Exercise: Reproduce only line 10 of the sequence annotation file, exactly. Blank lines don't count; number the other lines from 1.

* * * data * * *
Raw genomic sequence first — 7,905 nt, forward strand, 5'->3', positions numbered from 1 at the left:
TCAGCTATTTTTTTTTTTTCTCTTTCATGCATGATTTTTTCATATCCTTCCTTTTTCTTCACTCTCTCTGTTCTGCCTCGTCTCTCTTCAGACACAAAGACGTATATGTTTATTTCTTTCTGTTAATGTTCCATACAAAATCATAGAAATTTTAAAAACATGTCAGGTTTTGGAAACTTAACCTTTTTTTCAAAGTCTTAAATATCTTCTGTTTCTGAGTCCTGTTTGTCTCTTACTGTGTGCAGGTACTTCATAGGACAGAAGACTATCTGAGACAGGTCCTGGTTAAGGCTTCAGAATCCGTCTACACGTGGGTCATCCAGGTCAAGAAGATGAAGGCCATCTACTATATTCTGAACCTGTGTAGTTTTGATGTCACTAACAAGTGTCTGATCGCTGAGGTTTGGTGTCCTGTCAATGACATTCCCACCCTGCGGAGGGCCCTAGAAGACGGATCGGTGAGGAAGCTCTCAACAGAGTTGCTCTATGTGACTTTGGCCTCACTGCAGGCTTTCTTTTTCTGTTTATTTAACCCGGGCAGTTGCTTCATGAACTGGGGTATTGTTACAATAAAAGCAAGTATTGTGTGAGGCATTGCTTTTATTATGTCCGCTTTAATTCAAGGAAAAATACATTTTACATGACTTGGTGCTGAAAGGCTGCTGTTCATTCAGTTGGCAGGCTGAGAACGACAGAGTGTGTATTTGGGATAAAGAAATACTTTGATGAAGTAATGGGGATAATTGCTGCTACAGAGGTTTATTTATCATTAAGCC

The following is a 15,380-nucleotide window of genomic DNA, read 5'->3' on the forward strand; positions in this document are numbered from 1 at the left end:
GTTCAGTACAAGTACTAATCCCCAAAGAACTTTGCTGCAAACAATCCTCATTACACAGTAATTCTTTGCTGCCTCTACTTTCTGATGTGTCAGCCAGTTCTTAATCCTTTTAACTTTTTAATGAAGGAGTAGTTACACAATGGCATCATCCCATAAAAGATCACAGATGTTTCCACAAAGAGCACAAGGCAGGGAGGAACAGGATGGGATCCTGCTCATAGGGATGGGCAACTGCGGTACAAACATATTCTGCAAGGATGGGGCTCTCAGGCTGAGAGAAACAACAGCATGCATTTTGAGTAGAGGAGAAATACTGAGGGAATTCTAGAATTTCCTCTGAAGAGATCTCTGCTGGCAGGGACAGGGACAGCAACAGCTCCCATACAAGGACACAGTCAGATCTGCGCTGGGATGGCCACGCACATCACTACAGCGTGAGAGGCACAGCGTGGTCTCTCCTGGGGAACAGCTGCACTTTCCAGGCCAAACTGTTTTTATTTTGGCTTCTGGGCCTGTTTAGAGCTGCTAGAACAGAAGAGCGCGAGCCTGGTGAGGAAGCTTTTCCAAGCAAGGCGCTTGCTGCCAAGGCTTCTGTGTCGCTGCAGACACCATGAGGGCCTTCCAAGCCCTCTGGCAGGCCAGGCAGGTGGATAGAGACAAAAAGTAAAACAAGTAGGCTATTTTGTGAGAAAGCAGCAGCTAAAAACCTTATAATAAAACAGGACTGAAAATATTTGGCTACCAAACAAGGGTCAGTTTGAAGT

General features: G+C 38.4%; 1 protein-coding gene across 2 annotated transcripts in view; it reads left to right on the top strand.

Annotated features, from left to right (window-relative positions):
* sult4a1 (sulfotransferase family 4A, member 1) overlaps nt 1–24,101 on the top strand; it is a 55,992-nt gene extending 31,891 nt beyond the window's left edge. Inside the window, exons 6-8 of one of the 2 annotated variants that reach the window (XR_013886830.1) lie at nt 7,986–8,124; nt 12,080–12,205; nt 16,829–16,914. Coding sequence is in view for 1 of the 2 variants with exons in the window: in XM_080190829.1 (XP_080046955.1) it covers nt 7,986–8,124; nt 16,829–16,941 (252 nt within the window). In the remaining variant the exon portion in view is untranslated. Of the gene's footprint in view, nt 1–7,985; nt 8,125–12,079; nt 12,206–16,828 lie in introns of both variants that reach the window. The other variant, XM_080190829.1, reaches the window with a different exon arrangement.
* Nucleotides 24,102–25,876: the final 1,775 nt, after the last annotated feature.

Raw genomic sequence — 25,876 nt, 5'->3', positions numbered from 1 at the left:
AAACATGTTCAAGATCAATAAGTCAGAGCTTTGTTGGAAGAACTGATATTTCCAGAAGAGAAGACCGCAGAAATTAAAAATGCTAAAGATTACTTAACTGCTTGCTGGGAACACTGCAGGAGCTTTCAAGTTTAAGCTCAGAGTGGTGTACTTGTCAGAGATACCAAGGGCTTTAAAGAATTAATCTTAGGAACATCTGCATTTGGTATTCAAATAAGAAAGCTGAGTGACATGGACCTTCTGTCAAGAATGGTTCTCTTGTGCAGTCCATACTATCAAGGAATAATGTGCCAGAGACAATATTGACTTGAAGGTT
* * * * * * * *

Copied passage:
AAACATGTTCAAGATCAATAAGTCAGAGCTTTGTTGGAAGAACTGATATTTCCAGAAGAGAAGACCGCAGAAATTAAAAATGCTAAAGATTACTTAACTGCTTGCTGGGAACACTGCAGGAGCTTTCAAGTTTAAGCTCAGAGTGGTGTACTTGTCAGAGATACCAAGGGCTTTAAAGAATTAATCTTAGGAACATCTGCATTTGGTATTCAAATAAGAAAGCTGAGTGACATGGACCTTCTGTCAAGAATGGTTCTCTTGTGCAGTCCATACTATCAAGGAATAATGTGCCAGAGACAATATTGACTTGAAGGTT